Kim Dotcom wins right to have extradition appeal livestreamed
Megaupload founder's appeal will stream on YouTube
Kim Dotcom, Megaupload's founder, has won the right to have his extradition appeal to be streamed live on YouTube as a matter of public interest.
The German-born entrepreneur has been a resident of New Zealand since 2010. However, the US wants him handed over to American authorities following allegations Megaupload was responsible for the loss of more than $500 million (382 million) in lost revenues by infringing the copyright of films, music and other files.
Dotcom made the request to live stream what may be his final appeal on the first day of the hearing, which could last up to eight weeks. In the early hours of Tuesday morning (BST), Dotcom' petition was allowed, and the trial will be streamed on YouTube, albeit with a 20 minute delay.
In December 2015, a New Zealand court ruled the extradition of Dotcom and three others related to Megaupload on charges of copyright infringement, racketeering and money laundering, could proceed.
His lawyers immediately launched an appeal, which also contained the request that the proceedings be live streamed via YouTube.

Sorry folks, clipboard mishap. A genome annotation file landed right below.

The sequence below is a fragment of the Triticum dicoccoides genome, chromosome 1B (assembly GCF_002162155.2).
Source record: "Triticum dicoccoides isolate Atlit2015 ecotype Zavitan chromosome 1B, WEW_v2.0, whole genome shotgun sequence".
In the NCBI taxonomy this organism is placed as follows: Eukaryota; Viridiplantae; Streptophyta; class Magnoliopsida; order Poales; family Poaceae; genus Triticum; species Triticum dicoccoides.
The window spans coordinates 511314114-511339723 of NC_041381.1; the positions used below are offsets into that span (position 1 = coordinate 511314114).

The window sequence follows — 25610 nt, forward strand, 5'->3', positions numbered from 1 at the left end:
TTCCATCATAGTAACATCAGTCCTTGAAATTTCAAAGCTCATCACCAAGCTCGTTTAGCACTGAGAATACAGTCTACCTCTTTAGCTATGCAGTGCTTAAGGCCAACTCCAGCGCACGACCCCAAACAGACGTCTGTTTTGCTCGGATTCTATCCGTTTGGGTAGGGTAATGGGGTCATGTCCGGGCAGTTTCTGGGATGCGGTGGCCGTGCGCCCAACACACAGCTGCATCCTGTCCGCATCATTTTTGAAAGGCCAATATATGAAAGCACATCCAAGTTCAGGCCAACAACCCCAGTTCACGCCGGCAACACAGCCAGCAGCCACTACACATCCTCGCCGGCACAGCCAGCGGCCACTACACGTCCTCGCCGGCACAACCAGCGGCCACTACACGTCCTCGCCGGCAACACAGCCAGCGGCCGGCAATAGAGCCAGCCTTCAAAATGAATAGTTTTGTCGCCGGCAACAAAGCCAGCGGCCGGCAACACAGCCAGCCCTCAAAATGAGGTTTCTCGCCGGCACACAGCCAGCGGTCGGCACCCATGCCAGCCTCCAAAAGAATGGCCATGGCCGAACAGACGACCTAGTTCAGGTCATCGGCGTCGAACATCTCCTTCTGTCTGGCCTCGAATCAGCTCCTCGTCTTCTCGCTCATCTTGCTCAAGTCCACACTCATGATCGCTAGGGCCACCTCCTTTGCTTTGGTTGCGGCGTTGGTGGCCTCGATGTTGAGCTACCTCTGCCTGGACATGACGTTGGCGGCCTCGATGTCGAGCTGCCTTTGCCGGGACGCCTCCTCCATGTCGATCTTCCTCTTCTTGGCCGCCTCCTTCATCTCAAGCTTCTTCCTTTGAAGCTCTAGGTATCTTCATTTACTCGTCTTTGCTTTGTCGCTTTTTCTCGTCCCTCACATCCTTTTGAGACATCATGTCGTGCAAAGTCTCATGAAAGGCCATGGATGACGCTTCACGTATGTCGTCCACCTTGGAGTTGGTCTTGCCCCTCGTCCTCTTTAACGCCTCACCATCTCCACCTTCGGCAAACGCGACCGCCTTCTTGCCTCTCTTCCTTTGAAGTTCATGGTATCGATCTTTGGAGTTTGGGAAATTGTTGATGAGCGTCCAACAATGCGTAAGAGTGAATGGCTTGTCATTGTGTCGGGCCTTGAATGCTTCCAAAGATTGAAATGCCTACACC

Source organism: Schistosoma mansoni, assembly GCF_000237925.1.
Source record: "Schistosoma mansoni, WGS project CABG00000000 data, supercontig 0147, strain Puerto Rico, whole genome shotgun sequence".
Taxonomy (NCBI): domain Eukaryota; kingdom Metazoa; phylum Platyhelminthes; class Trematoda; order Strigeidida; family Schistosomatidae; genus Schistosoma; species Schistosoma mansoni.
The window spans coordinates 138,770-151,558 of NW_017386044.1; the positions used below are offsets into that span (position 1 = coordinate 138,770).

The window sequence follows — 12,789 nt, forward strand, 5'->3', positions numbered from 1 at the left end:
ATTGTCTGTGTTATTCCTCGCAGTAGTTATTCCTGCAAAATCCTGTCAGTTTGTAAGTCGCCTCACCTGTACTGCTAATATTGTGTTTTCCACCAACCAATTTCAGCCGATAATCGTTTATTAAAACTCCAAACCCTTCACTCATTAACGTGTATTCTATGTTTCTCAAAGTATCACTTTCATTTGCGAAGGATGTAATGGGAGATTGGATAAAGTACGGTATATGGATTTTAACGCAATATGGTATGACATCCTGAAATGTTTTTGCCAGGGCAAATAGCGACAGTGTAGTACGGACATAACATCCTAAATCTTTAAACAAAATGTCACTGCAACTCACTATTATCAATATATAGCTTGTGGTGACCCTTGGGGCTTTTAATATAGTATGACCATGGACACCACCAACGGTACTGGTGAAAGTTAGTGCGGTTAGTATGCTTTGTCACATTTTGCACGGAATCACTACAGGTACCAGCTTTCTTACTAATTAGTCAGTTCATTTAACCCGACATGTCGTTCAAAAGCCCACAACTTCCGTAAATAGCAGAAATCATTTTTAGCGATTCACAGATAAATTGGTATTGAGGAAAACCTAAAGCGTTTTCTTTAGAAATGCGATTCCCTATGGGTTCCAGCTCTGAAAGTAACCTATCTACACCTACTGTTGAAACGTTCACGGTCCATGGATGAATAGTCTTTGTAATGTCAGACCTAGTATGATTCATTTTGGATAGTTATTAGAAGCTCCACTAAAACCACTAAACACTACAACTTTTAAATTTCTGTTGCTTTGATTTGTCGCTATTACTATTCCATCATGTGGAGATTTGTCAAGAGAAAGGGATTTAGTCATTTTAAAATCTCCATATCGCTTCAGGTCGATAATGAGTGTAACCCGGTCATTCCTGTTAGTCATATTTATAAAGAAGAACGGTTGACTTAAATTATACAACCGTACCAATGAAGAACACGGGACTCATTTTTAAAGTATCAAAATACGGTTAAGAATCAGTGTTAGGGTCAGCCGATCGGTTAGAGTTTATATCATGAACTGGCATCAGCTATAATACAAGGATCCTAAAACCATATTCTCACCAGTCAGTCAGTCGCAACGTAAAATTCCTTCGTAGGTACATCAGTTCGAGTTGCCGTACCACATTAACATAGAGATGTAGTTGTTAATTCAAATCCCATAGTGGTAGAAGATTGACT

Ron Mansfield, representing Dotcom, is also arguing his client should not be held responsible for the actions of others (ie the users of the site who knowingly downloaded files illegally), and claimed Dotcom didn't get a fair hearing.
He said there were "unprecedented issues of public and international interest," and the coverage of the appeal should not be limited to traditional media, but should use new channels to ensure everyone has access. He suggested the live stream was delayed by ten minutes so any sensitive matter can be omitted if necessary.
However, the US has opposed the plea, although High Court judge Justice Murray Gilbert said he is happy for media outlets to share their views on the request before making a decision on whether it can be live streamed.
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